Seekers: An International Legal Perspective, p. 301. Ashgate.
159
Jetschke, A. (2012). ASEAN. In M. Beeson, & R. Stubbs (Eds.), Routledge Handbook of Asian
Regionalism, p. 328. Routledge.
160
See Quane, above n 23.
40
founding document of the ASEAN is the Bangkok Declaration.161 The main objective

of the Bangkok Declaration was, to

“Accelerate economic growth, social progress and cultural

development in the region through joint endeavours in the spirit of

equality and partnership in order to strengthen the foundation for a

prosperous and peaceful community…”.162

More specifically, providing a unified protection against external intrusion or strong

influence, “to insulate the region from superpower competition, and to provide stability

by supporting the needs of its members so that they could politically survive and make

a steady progress economically”163 is an essential aim of the ASEAN.164

The ASEAN was a regional organisation built on Asian norms with a distinctive feature

of “non-interference, non-alignment and the principle to avoid the public discussion of

contentious issues”.165 Article 2 of the ASEAN Charter specifies more on this matter:

“(e) Non-interference in the internal affairs of ASEAN Member States” 166 and “(f)

respecting the right of every Member State lead it national existence free from external

161
See Jetschke. ASEAN, above n 159.; Association of Southeast Asian Nations. (n.d.). History: The
Founding of ASEAN. Retrieved from Association of Southeast Asian Nations:
http://asean.org/asean/about-asean/history/.
162
Directly quoted from the Bangkok Declaration.; Associations of Southeast Asian Nations. (n.d.).
Article 1 - The Asean Declaration (Bangkok Declaration) Bangkok, 8 August 1967. Retrieved March
2017 from http://asean.org/the-asean-declaration-bangkok-declaration-bangkok-8-august-1967/.
163
Directly quoted from Anja Jetschke’s Article – ASEAN, see below.
164
See Jetschke. ASEAN, above n 159.
165
Ibid.
166
Directly quoted from Article 2 of the ASEAN Charter.; See Association of Southeast Asian Nations.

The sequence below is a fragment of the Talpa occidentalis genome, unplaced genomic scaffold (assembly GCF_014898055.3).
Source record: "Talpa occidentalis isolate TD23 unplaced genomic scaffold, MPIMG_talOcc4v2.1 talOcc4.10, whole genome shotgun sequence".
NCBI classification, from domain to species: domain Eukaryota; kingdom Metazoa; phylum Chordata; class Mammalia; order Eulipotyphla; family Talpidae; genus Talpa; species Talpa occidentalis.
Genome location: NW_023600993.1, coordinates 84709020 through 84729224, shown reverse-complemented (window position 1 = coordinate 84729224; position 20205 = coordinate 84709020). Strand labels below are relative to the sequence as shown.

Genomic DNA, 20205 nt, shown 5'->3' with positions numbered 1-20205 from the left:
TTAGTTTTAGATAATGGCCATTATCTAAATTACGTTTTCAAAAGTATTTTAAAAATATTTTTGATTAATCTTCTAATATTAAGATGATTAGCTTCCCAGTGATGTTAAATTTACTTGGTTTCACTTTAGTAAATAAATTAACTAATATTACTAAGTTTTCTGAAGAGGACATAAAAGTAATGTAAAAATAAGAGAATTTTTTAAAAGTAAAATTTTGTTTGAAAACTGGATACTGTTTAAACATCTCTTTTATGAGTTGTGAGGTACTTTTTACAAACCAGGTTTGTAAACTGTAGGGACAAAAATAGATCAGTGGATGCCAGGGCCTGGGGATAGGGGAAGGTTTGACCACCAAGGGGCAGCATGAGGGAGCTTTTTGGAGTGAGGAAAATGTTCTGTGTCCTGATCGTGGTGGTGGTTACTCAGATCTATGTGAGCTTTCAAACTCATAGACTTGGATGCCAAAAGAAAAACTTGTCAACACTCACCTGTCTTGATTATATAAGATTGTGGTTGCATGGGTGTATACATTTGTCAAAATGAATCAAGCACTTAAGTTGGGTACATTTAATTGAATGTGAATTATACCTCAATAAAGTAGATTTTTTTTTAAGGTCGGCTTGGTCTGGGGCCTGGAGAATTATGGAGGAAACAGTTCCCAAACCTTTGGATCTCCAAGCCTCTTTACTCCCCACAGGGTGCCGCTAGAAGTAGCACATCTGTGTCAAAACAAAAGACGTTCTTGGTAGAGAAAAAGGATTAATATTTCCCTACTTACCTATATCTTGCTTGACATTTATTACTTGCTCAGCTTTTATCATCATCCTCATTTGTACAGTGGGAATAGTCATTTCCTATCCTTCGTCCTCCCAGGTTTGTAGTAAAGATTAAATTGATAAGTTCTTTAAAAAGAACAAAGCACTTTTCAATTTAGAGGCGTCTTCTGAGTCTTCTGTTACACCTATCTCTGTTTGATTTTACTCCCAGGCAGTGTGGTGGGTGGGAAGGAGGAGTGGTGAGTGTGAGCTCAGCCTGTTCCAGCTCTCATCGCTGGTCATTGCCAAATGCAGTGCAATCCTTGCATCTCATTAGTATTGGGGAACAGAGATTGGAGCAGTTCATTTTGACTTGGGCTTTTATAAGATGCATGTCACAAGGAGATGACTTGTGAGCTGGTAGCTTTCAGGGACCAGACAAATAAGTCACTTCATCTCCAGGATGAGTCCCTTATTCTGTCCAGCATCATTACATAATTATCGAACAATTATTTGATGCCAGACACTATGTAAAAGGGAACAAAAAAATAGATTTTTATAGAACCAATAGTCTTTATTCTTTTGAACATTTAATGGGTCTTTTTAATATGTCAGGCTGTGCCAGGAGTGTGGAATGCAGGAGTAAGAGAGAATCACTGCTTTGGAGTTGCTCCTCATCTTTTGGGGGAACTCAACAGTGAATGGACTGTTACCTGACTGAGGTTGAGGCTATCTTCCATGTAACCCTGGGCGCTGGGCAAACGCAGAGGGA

Article 2 of the ASEAN Charter, above n 10.
41
interference, subversion, and coercion”.167 Further, having cultural diversity within the

ASEAN region – is another significant characteristics of the ASEAN.168

Since the 1970s, the United Nations (UN) in general has promoted regional human

rights arrangements, and made specific calls in the Asian region to take up this

challenge in the 1980s.169 Responding to this challenge, it was only during the 1993

Vienna World Conference on Human Rights that ASEAN’s foreign ministers seriously

considered setting up an appropriate human rights regional mechanism.170 In addition,

refugees and displaced persons were explicitly mentioned for setting up a human rights

body. 171 Later that year, the statement of ASEAN Inter-Parliamentary Organisation

(AIPO) that “it is the task and responsibility of member states to establish an

appropriate regional mechanism on human rights”172, became the stimulating factor to

this motivation. 173 Thereafter, the creation of the Working Group for an ASEAN

Human Rights Mechanism was a succeeding development. 174 The Working Group

included a range of participants who came together from the national working groups

of ASEAN Member States “starting with Indonesia, Malaysia, the Philippines, and

167
Ibid.
168
See Quane, above n 23, p. 286.
169
Phan, H. D. (2008). The Evolution Towards an ASEAN Human Rights Body. Asia-Pacific Journal
on Human Rights and the Law.; Kabir, A. H. (2001). Establishing National Human RIghts
Commissions in South Asia: A Critical Analysis of the Processes and the Prospects. Asia-Pacific
Journal on Human Rights and the Law, 2 (1).; Mohamad, M. (2002). Towards a Human Rights Regime
in Southeast Asia: Charting the Course of State Commitment. Contemporary Southeast Asia, 24 (2).;